Yeah, but it depends on the night. When I have the time, I do. Right at the moment, I don't have the time. When I have two hours to play... I feel like sometimes I've just started. When I was younger, and I would play at home, I played for ten hours. You get really into it. I would love to have a residency where I can play really long. That would be nice.
not in business, not in life. "
The Rhein-Main house that has come out of Frankfurt over the past few years seems to lend itself to very long DJ sets. It allows people to stretch out, because a lot of is basically DJ tools. To build to something bigger. It's not necessarily meant to be listened to at home.
That's what is behind that music. That's why we like these tools, everything. This is why we like it.
Do you think that people misunderstand that sometimes?
I think so, yeah. A lot of people think that when you put out a record, it must be like amazing, club thing with vocals and everything. But sometimes it's cool to have a loop for ten minutes. If the loop's good, then everything is fine. And, on the night, they all dance to it, so... But, in a way, I'm not playing only this kind of style. The next one on my label is like a vocal house record. Sean Dimitrie and Tim Fuller.
Where did you find Sean? I saw that he did a remix on Ray Okpara's most recent 12-inch for Deep Vibes. He's from Canada, right?
Ray knows him. He booked him for a night. They play this kind of West Coast house, Casa del Soul, DJ Ali, Doc Martin. I really like this also.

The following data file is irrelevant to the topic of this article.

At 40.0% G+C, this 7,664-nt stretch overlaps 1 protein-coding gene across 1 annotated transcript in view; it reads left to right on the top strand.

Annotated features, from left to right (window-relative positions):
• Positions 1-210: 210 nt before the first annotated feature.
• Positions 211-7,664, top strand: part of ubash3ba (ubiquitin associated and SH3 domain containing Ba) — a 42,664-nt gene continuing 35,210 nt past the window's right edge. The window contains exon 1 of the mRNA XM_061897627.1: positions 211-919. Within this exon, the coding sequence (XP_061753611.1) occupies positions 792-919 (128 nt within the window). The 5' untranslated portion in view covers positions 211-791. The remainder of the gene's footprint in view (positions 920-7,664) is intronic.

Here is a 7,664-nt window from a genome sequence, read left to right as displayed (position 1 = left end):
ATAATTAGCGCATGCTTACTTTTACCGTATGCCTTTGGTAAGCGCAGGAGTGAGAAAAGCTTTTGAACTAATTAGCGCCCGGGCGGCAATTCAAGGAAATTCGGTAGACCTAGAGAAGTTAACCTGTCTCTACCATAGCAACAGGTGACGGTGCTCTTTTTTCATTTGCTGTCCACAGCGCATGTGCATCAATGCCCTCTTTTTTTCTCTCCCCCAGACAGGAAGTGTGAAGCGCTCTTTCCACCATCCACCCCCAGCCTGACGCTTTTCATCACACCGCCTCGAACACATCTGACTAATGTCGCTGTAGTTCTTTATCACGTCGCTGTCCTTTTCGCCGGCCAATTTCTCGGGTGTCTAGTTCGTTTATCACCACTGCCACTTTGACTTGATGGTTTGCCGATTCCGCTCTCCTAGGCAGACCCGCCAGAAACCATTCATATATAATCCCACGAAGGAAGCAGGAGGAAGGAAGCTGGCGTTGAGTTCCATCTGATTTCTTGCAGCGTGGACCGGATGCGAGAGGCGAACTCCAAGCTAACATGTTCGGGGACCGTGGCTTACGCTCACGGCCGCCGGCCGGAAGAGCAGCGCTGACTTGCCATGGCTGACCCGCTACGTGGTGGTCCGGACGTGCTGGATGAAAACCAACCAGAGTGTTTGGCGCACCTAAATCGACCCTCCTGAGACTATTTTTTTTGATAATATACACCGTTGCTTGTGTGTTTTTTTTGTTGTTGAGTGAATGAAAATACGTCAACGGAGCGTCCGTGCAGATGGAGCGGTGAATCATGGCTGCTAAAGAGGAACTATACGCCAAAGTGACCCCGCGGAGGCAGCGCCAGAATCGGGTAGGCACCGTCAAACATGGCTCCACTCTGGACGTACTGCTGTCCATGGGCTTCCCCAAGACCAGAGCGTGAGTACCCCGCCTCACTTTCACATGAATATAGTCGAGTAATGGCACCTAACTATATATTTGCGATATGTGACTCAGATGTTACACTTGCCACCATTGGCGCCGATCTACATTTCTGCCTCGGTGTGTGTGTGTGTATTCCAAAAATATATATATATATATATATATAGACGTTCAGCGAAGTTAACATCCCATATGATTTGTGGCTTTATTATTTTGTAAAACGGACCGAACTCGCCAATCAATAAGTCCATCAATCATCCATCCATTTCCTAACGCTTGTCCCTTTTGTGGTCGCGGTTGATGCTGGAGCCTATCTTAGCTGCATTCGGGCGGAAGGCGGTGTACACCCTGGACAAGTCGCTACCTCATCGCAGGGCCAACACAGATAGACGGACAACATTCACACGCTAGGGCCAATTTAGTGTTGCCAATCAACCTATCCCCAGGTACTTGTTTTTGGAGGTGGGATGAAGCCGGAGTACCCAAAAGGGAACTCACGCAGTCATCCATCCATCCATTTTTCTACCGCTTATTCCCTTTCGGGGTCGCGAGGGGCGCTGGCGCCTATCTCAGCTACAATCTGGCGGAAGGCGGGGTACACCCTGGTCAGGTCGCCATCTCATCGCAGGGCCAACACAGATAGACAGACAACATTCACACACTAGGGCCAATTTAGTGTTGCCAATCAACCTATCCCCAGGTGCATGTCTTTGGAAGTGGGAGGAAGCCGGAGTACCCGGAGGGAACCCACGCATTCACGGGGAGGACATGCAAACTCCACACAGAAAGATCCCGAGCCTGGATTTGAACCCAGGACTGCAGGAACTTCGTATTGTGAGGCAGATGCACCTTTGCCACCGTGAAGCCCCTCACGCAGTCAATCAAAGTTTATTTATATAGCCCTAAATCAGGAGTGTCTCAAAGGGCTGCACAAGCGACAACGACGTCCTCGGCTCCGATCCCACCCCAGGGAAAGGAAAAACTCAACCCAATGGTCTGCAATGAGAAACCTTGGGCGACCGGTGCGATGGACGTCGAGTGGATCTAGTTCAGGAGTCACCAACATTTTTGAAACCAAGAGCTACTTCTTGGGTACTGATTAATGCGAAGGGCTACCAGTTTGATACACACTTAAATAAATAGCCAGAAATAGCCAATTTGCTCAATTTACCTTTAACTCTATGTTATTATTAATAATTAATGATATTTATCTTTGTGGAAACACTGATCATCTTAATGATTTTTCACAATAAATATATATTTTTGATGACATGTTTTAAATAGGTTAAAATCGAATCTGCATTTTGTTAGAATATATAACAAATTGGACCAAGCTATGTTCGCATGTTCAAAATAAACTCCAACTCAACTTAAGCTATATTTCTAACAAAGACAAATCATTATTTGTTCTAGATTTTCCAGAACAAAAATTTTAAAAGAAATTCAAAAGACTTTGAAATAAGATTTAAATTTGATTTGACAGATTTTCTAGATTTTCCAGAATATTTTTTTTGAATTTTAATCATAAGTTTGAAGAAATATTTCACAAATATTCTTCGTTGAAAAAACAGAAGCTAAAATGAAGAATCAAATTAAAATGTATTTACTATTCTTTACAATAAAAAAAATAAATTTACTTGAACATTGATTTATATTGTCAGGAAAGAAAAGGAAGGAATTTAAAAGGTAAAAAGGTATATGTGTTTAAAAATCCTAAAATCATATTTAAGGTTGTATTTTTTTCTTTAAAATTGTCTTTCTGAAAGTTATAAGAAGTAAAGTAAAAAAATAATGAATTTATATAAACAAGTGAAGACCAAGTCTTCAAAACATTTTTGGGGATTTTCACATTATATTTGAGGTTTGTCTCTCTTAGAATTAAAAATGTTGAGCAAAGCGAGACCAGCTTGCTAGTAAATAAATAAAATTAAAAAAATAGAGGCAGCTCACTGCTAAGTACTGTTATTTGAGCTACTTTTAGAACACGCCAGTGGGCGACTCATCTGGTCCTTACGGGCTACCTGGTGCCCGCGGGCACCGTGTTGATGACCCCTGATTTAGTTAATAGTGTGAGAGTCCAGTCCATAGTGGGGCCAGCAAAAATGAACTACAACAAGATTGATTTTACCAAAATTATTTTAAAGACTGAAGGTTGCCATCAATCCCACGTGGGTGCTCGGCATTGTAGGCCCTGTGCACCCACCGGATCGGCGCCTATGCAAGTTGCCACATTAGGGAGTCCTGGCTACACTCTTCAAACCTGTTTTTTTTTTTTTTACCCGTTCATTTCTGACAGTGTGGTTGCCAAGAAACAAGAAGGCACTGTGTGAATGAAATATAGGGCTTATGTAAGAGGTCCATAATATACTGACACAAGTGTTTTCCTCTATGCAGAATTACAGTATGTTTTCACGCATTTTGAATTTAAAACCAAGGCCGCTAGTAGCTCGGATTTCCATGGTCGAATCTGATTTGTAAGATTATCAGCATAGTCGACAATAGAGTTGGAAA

You always seem more of an East Coast person. You have DJ Qu, Brothers' Vibe on Deep Vibes.
[laughs] Yeah, I don't care which coast something is from, which city is it. Whether it's from Bangladesh or from Berlin or from Detroit, I don't care so much about that. When I like it, I play it. Sometimes I play K-Alexi Shelby. He did a new record which is really, like techno, techy stuff. But I like it, and it's true. It's a mixture, what I play, this tool house—which I don't play so much at the moment—to other new stuff to old stuff.
Do you feel like you played more tool house a couple of years ago? Do you find your tastes changing a little bit?
My tastes are always changing a little bit. It's not good to stay in one place... not in business, not in life.
Speaking of not staying in one place, you had a label before Deep Vibes that is no longer around. Dive Records, which started in 2004. You only had four or five releases.
Yeah, it was a quick idea. Just to do something, but not really think about it. In the end, it was not what I wanted to do. It didn't feel right.
So when you started Deep Vibes, you knew what you wanted to do at that point. What was that idea? What was worth starting a label over?